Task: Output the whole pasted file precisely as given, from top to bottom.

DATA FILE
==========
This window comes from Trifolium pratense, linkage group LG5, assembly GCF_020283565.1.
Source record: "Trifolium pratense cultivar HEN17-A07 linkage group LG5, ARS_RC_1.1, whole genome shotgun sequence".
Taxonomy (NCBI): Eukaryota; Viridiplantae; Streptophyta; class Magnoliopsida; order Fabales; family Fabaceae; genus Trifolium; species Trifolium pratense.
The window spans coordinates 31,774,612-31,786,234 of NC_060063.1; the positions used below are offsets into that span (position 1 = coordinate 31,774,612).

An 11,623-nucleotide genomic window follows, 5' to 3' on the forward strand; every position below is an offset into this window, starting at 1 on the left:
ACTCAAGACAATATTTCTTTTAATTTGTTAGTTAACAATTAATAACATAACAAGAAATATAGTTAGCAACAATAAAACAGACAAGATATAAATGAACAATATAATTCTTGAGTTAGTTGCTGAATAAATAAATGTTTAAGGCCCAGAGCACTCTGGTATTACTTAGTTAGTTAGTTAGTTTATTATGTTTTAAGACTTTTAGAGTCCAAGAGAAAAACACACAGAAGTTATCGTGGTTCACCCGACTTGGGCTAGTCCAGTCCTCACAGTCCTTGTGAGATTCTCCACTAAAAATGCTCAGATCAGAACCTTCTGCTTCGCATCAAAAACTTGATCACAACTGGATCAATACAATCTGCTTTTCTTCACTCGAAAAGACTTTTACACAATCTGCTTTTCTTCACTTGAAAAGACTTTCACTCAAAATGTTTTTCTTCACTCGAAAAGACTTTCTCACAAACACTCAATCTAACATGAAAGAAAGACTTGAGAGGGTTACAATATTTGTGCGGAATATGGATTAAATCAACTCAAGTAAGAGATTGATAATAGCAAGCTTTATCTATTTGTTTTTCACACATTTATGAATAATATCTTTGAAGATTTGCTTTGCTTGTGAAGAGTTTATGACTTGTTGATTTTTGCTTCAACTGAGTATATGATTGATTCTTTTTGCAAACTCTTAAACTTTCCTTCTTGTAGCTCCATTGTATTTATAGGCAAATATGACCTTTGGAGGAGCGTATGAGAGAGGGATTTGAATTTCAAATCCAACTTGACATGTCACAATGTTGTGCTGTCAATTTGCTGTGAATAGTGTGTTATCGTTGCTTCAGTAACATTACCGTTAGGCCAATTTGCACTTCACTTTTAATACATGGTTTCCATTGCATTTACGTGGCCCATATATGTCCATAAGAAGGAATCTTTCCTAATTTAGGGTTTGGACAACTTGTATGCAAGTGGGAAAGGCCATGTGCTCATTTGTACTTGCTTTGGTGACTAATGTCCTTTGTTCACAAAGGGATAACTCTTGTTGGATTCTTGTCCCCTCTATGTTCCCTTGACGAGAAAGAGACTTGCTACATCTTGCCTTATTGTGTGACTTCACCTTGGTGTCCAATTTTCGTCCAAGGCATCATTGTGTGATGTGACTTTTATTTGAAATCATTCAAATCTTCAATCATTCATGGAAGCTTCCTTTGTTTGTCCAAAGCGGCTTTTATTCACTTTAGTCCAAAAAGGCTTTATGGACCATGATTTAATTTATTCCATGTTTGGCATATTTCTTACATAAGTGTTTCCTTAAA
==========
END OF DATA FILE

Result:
This window comes from Trifolium pratense, linkage group LG5, assembly GCF_020283565.1.
Source record: "Trifolium pratense cultivar HEN17-A07 linkage group LG5, ARS_RC_1.1, whole genome shotgun sequence".
Taxonomy (NCBI): Eukaryota; Viridiplantae; Streptophyta; class Magnoliopsida; order Fabales; family Fabaceae; genus Trifolium; species Trifolium pratense.
The window spans coordinates 31,774,612-31,786,234 of NC_060063.1; the positions used below are offsets into that span (position 1 = coordinate 31,774,612).

An 11,623-nucleotide genomic window follows, 5' to 3' on the forward strand; every position below is an offset into this window, starting at 1 on the left:
ACTCAAGACAATATTTCTTTTAATTTGTTAGTTAACAATTAATAACATAACAAGAAATATAGTTAGCAACAATAAAACAGACAAGATATAAATGAACAATATAATTCTTGAGTTAGTTGCTGAATAAATAAATGTTTAAGGCCCAGAGCACTCTGGTATTACTTAGTTAGTTAGTTAGTTTATTATGTTTTAAGACTTTTAGAGTCCAAGAGAAAAACACACAGAAGTTATCGTGGTTCACCCGACTTGGGCTAGTCCAGTCCTCACAGTCCTTGTGAGATTCTCCACTAAAAATGCTCAGATCAGAACCTTCTGCTTCGCATCAAAAACTTGATCACAACTGGATCAATACAATCTGCTTTTCTTCACTCGAAAAGACTTTTACACAATCTGCTTTTCTTCACTTGAAAAGACTTTCACTCAAAATGTTTTTCTTCACTCGAAAAGACTTTCTCACAAACACTCAATCTAACATGAAAGAAAGACTTGAGAGGGTTACAATATTTGTGCGGAATATGGATTAAATCAACTCAAGTAAGAGATTGATAATAGCAAGCTTTATCTATTTGTTTTTCACACATTTATGAATAATATCTTTGAAGATTTGCTTTGCTTGTGAAGAGTTTATGACTTGTTGATTTTTGCTTCAACTGAGTATATGATTGATTCTTTTTGCAAACTCTTAAACTTTCCTTCTTGTAGCTCCATTGTATTTATAGGCAAATATGACCTTTGGAGGAGCGTATGAGAGAGGGATTTGAATTTCAAATCCAACTTGACATGTCACAATGTTGTGCTGTCAATTTGCTGTGAATAGTGTGTTATCGTTGCTTCAGTAACATTACCGTTAGGCCAATTTGCACTTCACTTTTAATACATGGTTTCCATTGCATTTACGTGGCCCATATATGTCCATAAGAAGGAATCTTTCCTAATTTAGGGTTTGGACAACTTGTATGCAAGTGGGAAAGGCCATGTGCTCATTTGTACTTGCTTTGGTGACTAATGTCCTTTGTTCACAAAGGGATAACTCTTGTTGGATTCTTGTCCCCTCTATGTTCCCTTGACGAGAAAGAGACTTGCTACATCTTGCCTTATTGTGTGACTTCACCTTGGTGTCCAATTTTCGTCCAAGGCATCATTGTGTGATGTGACTTTTATTTGAAATCATTCAAATCTTCAATCATTCATGGAAGCTTCCTTTGTTTGTCCAAAGCGGCTTTTATTCACTTTAGTCCAAAAAGGCTTTATGGACCATGATTTAATTTATTCCATGTTTGGCATATTTCTTACATAAGTGTTTCCTTAAA